Although Kurt Cobain died nearly 17 years ago his reach is still widely felt by musicians worldwide and interest in his life and Nirvana’s music has not subsided since the days of grunge. The EMP exhibit marks the second museum gallery dedicated to Nirvana in as many museums in Seattle in the past two years. The Seattle Art Museum’s Kurt explored the influence Cobain had on artists in various disciplines in 2010.

The exhibit will be housed in the space where the Northwest Passage currently resides. That exhibit explored the history of music in the Northwest dating from the 1940s to 2000. It has been on display since the museum opened in 2000 and has received minimum, if any noticeable, updates in the past decade.

Modern art makes me want to rock out: Seattle Art Museum’s Cobain-themed ‘Kurt’

Earlier this week I attended a media preview of Seattle Art Museum’s “Kurt” exhibit which focuses on the impact Kurt Cobain’s life had on the lives of others. Below is my unedited take on the exhibit that I wrote for Crosscut.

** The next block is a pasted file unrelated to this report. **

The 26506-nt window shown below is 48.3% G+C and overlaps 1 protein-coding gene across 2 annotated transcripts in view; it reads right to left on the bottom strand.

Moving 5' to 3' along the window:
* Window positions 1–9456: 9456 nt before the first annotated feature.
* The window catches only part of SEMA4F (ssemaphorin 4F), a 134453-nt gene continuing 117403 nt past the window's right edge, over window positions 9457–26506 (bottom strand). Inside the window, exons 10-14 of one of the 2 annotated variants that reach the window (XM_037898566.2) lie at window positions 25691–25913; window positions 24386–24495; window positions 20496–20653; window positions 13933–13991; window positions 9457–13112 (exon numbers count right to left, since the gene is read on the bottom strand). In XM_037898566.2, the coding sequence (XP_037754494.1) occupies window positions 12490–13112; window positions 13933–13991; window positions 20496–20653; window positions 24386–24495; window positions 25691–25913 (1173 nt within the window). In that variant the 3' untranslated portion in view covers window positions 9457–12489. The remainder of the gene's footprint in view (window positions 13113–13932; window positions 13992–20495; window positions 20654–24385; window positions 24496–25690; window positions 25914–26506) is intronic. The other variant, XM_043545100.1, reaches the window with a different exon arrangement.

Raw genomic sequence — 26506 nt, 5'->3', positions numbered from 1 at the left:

During “Modern Art,” a song by British rock group Art Brut, Eddie Argos exclaims “Modern art makes me want to rock out.” That statement more or less sums up how I felt after spending nearly two hours viewing Seattle Art Musuem’s “Kurt,” an exhibit that celebrates Kurt Cobain’s worldwide influence on the world of pop culture and art.

Curated by Michael Darling, who will be leaving SAM in July to be the chief curator at Chicago’s Museum of Contemporary Art, “Kurt” perfectly bridges the worlds of pop culture, music and art. This is an exhibit not just for fans of fine art. Anyone who has been touched by Nirvana’s music can find something to appreciate here. The installation, which opens today and can be seen until Sept. 6, features nearly 80 works of various mediums ranging from sculptures to paintings to photographs and more, each expressing different aspects of Cobain’s life and how he impacted the lives of others.

“Kurt” isn’t a collection of memorabilia like you might find at the Experience Music Project, (which will have its own Nirvana exhibit in 2011) and it isn’t a display of Cobain’s own artwork. “Kurt” is an exhibit that takes a very public and tragic figure and humanizes him in a way his own music never could and like all good art, almost every piece on display makes you think.